I'm getting thoroughly confused over matrix definitions. I have a matrix class, which holds a float[16] which I assumed is row-major, based on the following observations:

float matrixA[16] = { 0, 1, 2, 3, 4, 5, 6, 7, 8, 9, 10, 11, 12, 13, 14, 15 };
float matrixB[4][4] = { { 0, 1, 2, 3 }, { 4, 5, 6, 7 }, { 8, 9, 10, 11 }, { 12, 13, 14, 15 } };

matrixA and matrixB both have the same linear layout in memory (i.e. all numbers are in order). According to http://en.wikipedia.org/wiki/Row-major_order this indicates a row-major layout.

matrixA[0] == matrixB[0][0];
matrixA[3] == matrixB[0][3];
matrixA[4] == matrixB[1][0];
matrixA[7] == matrixB[1][3];

Therefore, matrixB[0] = row 0, matrixB[1] = row 1, etc. Again, this indicates row-major layout.

My problem / confusion comes when I create a translation matrix which looks like:

1, 0, 0, transX
0, 1, 0, transY
0, 0, 1, transZ
0, 0, 0, 1

Which is laid out in memory as, { 1, 0, 0, transX, 0, 1, 0, transY, 0, 0, 1, transZ, 0, 0, 0, 1 }.

Then when I call glUniformMatrix4fv, I need to set the transpose flag to GL_FALSE, indicating that it's column-major, else transforms such as translate / scale etc don't get applied correctly:

If transpose is GL_FALSE, each matrix is assumed to be supplied in column major order. If transpose is GL_TRUE, each matrix is assumed to be supplied in row major order.

Why does my matrix, which appears to be row-major, need to be passed to OpenGL as column-major?

  • How do you determine that you "need to set the transpose flag to GL_FALSE?" How are you using the uniform? Jul 18, 2013 at 8:13
  • @Angew I need to set the transpose flag to GL_FALSE, else translations / scales etc don't work, they apply transposed transforms to the view. Jul 18, 2013 at 8:23
  • 1
    I've elaborated on the subject a bit more here. "Matrices are not transforms" : bit.ly/1cPINCm . Aug 18, 2013 at 6:45
  • There is an excellent article on this on Scratchapixel: scratchapixel.com/lessons/3d-basic-lessons/lesson-4-geometry/….
    – user18490
    Jul 10, 2014 at 22:09
  • 13
    It really annoys me when people come along and down vote a question (or answer) and don't leave any feedback... Jul 11, 2014 at 13:16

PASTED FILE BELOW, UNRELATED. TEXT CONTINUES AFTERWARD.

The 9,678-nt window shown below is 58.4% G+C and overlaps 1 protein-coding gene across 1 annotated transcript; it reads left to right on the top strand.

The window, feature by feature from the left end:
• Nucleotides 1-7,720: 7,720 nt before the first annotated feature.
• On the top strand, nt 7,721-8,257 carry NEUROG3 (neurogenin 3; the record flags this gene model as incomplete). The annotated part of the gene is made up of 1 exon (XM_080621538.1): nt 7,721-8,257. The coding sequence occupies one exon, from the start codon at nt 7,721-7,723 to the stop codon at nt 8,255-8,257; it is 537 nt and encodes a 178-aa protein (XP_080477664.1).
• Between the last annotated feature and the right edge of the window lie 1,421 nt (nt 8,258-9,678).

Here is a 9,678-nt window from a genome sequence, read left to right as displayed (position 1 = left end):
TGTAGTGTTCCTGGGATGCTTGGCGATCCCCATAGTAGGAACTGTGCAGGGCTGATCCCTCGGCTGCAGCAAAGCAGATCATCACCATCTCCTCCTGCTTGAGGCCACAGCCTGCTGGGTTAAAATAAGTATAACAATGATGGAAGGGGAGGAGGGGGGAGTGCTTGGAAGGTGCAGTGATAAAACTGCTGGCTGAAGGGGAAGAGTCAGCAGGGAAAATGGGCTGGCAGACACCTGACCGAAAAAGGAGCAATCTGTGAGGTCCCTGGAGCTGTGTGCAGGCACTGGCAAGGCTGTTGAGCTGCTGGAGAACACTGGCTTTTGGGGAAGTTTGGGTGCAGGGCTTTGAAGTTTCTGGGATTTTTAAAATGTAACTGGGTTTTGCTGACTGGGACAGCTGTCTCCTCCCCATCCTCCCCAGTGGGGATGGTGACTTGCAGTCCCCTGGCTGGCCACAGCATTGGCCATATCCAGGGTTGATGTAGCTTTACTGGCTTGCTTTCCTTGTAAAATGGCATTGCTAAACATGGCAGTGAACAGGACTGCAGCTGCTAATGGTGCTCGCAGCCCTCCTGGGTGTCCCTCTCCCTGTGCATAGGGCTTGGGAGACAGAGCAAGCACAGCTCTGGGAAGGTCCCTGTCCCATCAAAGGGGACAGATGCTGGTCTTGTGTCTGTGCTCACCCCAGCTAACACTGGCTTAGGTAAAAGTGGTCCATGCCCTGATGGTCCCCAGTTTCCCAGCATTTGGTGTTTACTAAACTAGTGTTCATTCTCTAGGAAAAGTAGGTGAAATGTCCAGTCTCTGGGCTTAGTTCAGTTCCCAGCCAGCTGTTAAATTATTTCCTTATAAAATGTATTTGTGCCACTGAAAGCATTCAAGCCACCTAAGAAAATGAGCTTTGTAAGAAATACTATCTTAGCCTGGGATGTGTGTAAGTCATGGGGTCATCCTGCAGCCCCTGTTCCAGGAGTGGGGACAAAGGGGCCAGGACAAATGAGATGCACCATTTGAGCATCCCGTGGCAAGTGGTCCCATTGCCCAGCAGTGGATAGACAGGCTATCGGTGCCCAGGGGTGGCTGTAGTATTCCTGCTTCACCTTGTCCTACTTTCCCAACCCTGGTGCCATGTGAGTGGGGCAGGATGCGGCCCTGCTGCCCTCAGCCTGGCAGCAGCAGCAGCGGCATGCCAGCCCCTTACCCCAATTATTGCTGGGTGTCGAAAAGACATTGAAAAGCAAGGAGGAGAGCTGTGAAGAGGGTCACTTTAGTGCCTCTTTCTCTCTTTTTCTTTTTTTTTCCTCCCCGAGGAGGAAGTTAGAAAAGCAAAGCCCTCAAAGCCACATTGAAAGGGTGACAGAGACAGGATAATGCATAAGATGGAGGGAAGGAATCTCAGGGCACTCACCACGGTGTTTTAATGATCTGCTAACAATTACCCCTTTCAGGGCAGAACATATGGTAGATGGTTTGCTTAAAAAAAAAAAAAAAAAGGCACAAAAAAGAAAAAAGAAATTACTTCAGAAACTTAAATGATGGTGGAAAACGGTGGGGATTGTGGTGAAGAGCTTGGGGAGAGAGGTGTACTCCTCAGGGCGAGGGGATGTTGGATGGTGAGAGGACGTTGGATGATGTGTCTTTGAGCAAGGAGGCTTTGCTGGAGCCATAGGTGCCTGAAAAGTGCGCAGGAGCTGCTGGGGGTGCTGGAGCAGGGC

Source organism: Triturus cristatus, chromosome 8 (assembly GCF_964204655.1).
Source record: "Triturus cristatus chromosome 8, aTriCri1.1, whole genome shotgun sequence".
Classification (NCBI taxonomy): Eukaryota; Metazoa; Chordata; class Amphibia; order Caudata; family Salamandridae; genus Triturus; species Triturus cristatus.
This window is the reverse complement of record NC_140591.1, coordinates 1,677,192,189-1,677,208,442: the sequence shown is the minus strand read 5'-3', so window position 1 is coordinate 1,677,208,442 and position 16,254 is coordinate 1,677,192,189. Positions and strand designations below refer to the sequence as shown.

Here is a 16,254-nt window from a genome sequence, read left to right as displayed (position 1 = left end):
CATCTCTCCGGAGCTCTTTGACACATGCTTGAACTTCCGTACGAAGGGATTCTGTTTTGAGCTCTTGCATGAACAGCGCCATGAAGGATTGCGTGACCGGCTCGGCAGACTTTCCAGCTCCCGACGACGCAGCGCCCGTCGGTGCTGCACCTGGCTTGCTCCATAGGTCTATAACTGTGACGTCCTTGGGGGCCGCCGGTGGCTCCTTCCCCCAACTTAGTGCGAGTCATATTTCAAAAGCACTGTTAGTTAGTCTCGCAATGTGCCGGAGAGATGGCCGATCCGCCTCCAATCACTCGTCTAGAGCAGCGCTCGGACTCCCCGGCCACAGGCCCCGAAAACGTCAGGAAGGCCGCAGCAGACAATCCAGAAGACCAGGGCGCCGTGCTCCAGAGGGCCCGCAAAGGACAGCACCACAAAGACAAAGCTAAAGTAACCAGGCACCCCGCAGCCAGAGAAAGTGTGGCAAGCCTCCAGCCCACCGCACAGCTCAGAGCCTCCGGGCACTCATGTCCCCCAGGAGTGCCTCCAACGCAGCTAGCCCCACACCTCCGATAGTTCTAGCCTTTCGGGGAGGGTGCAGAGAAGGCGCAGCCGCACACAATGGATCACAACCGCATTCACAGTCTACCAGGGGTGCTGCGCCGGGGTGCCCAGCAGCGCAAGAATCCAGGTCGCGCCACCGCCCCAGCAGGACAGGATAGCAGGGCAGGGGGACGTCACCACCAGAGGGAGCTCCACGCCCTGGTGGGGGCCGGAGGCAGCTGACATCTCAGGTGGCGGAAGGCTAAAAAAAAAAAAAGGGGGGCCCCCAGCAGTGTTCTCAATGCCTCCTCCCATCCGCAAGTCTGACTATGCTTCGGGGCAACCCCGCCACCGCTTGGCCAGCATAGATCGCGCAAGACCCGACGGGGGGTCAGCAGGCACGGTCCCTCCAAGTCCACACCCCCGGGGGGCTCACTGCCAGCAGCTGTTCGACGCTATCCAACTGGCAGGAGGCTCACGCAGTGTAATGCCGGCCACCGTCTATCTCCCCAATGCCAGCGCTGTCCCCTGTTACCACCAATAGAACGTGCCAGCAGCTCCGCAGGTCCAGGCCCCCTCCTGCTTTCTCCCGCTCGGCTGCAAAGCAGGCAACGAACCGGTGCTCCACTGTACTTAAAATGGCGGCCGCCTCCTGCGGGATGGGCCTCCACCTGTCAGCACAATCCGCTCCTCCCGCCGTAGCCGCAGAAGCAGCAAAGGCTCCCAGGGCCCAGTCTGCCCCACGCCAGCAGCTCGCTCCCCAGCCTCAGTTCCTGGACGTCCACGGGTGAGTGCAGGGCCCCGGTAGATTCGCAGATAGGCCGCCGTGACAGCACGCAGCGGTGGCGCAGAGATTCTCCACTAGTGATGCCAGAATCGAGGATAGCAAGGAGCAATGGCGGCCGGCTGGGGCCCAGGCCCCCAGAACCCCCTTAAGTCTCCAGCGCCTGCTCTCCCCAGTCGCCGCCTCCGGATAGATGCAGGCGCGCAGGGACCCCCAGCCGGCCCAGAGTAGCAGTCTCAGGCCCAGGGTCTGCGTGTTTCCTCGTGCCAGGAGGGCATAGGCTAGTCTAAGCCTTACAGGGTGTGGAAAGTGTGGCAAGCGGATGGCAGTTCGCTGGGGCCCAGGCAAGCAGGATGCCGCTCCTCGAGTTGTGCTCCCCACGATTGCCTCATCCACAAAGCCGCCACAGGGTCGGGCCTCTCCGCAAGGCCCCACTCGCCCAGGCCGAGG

4 Answers 4


To summarize the answers by SigTerm and dsharlet: The usual way to transform a vector in GLSL is to left-multiply the vector by the transformation matrix:

mat4 T; vec4 v; vec4 v_transformed; 
v_transformed = T*v;

In order for that to work, OpenGL expects the memory layout of T to be, as described by SigTerm,

{1, 0, 0, 0, 0, 1, 0, 0, 0, 0, 1, 0, transX, transY, transZ, 1 }

which is also called 'column major'. In your shader code (as indicated by your comments), however, you right-multiplied the vector by the transformation matrix:

v_transformed = v*T;

which only yields the correct result if T is transposed, i.e. has the layout

{ 1, 0, 0, transX, 0, 1, 0, transY, 0, 0, 1, transZ, 0, 0, 0, 1 }

(i.e. 'row major'). Since you already provided the correct layout to your shader, namely row major, it was not necessary to set the transpose flag of glUniform4v.

  • 8
    best answer in my opinion. It is perfect example for graphic's students. In math one of the vector is horizontal while the other is vertical (else product is undefined). I know when programming we forget about most math formalisms XD Apr 3, 2015 at 12:06
  • why not forget about this formalism as well? It would make much more sense from a programming perspective.
    – whossname
    Aug 19, 2016 at 8:19
  • **{1, 0, 0, 0, 0, 1, 0, 0, 0, 0, 1, 0, transX, transY, transZ, 1 } ** is column major ? That is confuse again
    – Liu Hao
    Aug 11, 2021 at 2:40
  • 2
    @LiuHao But it's true, IF you intend to compute your transformed vector as Tv. Then (1,0,0,0), (0,1,0,0), (0,0,1,0), (transX, transY, transZ,1) are the columns of T, which makes the layout column major. IF you intend to use the vT convention with the same data array in memory, you must flag it as row major, because in this case, the rows of T must be (1,0,0,0), (0,1,0,0), (0,0,1,0), (transX, transY, transZ,1) in order to work.
    – Roberto
    Aug 12, 2021 at 8:50

matrix notation used in opengl documentation does not describe in-memory layout for OpenGL matrices

If think it'll be easier if you drop/forget about the entire "row/column-major" thing. That's because in addition to row/column major, the programmer can also decide how he would want to lay out the matrix in the memory (whether adjacent elements form rows or columns), in addition to the notation, which adds to confusion.

OpenGL matrices have same memory layout as directx matrices.

x.x x.y x.z 0
y.x y.y y.z 0
z.x z.y z.z 0
p.x p.y p.z 1


{ x.x x.y x.z 0 y.x y.y y.z 0 z.x z.y z.z 0 p.x p.y p.z 1 }
  • x, y, z are 3-component vectors describing the matrix coordinate system (local coordinate system within relative to the global coordinate system).

  • p is a 3-component vector describing the origin of matrix coordinate system.

Which means that the translation matrix should be laid out in memory like this:

{ 1, 0, 0, 0, 0, 1, 0, 0, 0, 0, 1, 0, transX, transY, transZ, 1 }.

Leave it at that, and the rest should be easy.

---citation from old opengl faq--

9.005 Are OpenGL matrices column-major or row-major?

For programming purposes, OpenGL matrices are 16-value arrays with base vectors laid out contiguously in memory. The translation components occupy the 13th, 14th, and 15th elements of the 16-element matrix, where indices are numbered from 1 to 16 as described in section 2.11.2 of the OpenGL 2.1 Specification.